Tuesday, May 21, 2024

Shadow warriors and comfort zones

By Malinda Seneviratne

Kagemusha is the name of a highly acclaimed film directed by Akira Kurosawa. Kagemusha is a Japanese term for a political decoy. It means ‘shadow warrior’ and refers to a look-alike tasked to impersonate a dying lord for a period of time to dissuade the enemy from making moves on a clan that could be vulnerable. The term came to mind when reading the opinions of experts who have crawled out of the political woodworks to advise the government on what and what not to do regarding the Covid-19 pandemic. Well, not because they are decoys from the same camp, but the juxtaposing of the term ‘shadow cabinet’ with that of ‘warriors’ (who are not!), then or now. 
The thrust of this article is not about doctors. I am not talking about PHIs. No, not the SLMA or the GMOA. However, a few things need to be said about these organizations and their spokespersons. 

The people in these organizations, spokespersons included, are no doubt in the frontlines of the battle. They see and feel more immediately than others, except probably the security forces and the state intelligence officers. They have a right to opinions and their opinions need to be heard. 

Some claim that Sri Lanka’s death rate is now higher than the highest point in the Indian experience. No one bothers to say, for example, what factor was divided by what factor to get the ‘rate‘. The fact we all know is the importance of vaccinating those who are at the highest risk

Trade unions, medical or otherwise, are by definition about furthering interests. They can talk of general issues, but one cannot forget why they exist. Professional bodies are different. 

The SLMA, for example, I have learned, has proposed an exit strategy for the lockdown related to the ‘third wave’ to all relevant decision-makers from the President downwards replete with significant content with technical facts. Understandably, the SLMA is not bound to publicize such documents. Perhaps the decision-makers haven’t followed recommendations to the letter. Perhaps they ignored them altogether. Maybe this is why statements made in the public domain by SLMA spokespersons have been rather grave.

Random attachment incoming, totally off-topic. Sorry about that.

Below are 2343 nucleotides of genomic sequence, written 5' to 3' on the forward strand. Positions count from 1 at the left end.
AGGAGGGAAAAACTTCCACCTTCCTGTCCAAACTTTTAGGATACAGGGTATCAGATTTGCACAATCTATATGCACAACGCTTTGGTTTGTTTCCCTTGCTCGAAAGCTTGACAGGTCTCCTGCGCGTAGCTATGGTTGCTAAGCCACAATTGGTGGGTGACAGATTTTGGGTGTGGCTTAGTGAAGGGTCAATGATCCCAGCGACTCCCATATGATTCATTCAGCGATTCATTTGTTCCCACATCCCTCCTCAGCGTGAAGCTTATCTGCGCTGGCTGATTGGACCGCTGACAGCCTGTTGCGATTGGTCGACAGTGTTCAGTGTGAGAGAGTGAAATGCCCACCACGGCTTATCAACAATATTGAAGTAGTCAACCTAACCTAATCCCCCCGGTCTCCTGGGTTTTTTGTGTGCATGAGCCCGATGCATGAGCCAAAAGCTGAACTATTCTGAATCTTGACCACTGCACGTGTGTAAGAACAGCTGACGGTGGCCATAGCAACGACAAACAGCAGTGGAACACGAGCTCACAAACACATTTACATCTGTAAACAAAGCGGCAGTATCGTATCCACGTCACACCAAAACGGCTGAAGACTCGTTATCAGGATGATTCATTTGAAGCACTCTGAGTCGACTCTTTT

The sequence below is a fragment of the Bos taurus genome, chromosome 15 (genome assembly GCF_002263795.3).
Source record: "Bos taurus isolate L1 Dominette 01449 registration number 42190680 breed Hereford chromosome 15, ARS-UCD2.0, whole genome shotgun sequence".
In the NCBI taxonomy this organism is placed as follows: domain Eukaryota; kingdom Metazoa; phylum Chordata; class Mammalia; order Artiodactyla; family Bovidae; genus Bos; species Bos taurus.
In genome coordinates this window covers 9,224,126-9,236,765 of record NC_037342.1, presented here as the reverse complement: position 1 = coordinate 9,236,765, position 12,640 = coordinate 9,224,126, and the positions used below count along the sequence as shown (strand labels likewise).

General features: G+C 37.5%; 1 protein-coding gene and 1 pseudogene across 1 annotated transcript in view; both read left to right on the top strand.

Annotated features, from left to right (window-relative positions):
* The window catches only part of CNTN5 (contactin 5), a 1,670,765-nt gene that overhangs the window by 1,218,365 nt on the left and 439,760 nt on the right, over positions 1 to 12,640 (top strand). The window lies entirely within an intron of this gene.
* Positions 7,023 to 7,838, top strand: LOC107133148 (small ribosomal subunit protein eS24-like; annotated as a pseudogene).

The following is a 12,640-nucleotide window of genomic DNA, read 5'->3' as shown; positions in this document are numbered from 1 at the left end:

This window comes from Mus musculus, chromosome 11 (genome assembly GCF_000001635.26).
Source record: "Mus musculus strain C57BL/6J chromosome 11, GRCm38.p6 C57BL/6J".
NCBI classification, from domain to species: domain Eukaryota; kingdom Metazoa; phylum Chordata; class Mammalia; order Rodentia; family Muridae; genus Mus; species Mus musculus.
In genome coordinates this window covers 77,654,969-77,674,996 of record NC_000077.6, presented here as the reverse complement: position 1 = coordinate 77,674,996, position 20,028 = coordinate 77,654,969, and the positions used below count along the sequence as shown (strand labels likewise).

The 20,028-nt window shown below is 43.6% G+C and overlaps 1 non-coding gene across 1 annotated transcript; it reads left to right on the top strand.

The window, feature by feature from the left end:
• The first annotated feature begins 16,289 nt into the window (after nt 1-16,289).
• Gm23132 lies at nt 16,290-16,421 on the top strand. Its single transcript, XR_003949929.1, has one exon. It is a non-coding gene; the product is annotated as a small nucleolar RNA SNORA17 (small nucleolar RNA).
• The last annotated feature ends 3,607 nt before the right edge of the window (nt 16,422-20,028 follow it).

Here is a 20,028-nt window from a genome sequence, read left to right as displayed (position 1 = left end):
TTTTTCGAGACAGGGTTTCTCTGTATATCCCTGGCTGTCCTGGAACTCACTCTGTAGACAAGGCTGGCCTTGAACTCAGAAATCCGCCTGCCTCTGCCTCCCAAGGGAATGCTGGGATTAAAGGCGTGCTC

On the other hand, serious though the pandemic is, it would be silly to forget everything else. The SLMA understands medical issues. Relevant professionals are not excluded from decision-making on the pandemic. Balance of one kind or another has to be achieved. To put it bluntly, doctors are not experts on handling economic, social, political and cultural issues. 

The flip-side is also true. A non-medical task force with sufficient sway to move all security personnel would be useful but not sufficient. To put it bluntly, soldiers may know something about administering first-aid, but an armed force, even if it contains medical professionals, is not equipped to handle a serious medical issue that affects even a community, let alone an entire nation. Balance, let me repeat, is necessary. 

Politicians; a different breed altogether. Ranil Wickremesinghe, for example, wants the Presidential Task Force on Covid Suppression dissolved. He insists that the Task Force should be held responsible for the over 5000 deaths. His argument is that the Task Force is not a constitutional body. He wants ‘relevant powers vested with experts in the field.’  Not too long ago he wanted the Cabinet of Ministers to make all relevant decisions, but at the time he didn’t elaborate on the level of ‘expertise’ in that august body. If one went along with his suggestion, endorsed by colourful and maverick former side-kick Rajitha Senaratne, everything would have to be handled by the Ministry of Health.